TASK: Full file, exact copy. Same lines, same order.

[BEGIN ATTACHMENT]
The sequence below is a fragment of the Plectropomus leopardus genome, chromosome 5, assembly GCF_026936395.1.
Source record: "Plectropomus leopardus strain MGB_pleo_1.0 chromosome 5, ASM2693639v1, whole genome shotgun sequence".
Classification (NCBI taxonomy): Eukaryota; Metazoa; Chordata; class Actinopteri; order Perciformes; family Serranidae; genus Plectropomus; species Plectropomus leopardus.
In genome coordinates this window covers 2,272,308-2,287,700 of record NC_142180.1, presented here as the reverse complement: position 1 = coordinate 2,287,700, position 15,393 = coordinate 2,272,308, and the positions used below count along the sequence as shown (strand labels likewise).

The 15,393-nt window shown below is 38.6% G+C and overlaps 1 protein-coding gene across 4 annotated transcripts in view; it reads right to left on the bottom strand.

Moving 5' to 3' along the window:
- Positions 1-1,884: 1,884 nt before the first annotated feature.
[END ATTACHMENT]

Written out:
The sequence below is a fragment of the Plectropomus leopardus genome, chromosome 5, assembly GCF_026936395.1.
Source record: "Plectropomus leopardus strain MGB_pleo_1.0 chromosome 5, ASM2693639v1, whole genome shotgun sequence".
Classification (NCBI taxonomy): Eukaryota; Metazoa; Chordata; class Actinopteri; order Perciformes; family Serranidae; genus Plectropomus; species Plectropomus leopardus.
In genome coordinates this window covers 2,272,308-2,287,700 of record NC_142180.1, presented here as the reverse complement: position 1 = coordinate 2,287,700, position 15,393 = coordinate 2,272,308, and the positions used below count along the sequence as shown (strand labels likewise).

The 15,393-nt window shown below is 38.6% G+C and overlaps 1 protein-coding gene across 4 annotated transcripts in view; it reads right to left on the bottom strand.

Moving 5' to 3' along the window:
- Positions 1-1,884: 1,884 nt before the first annotated feature.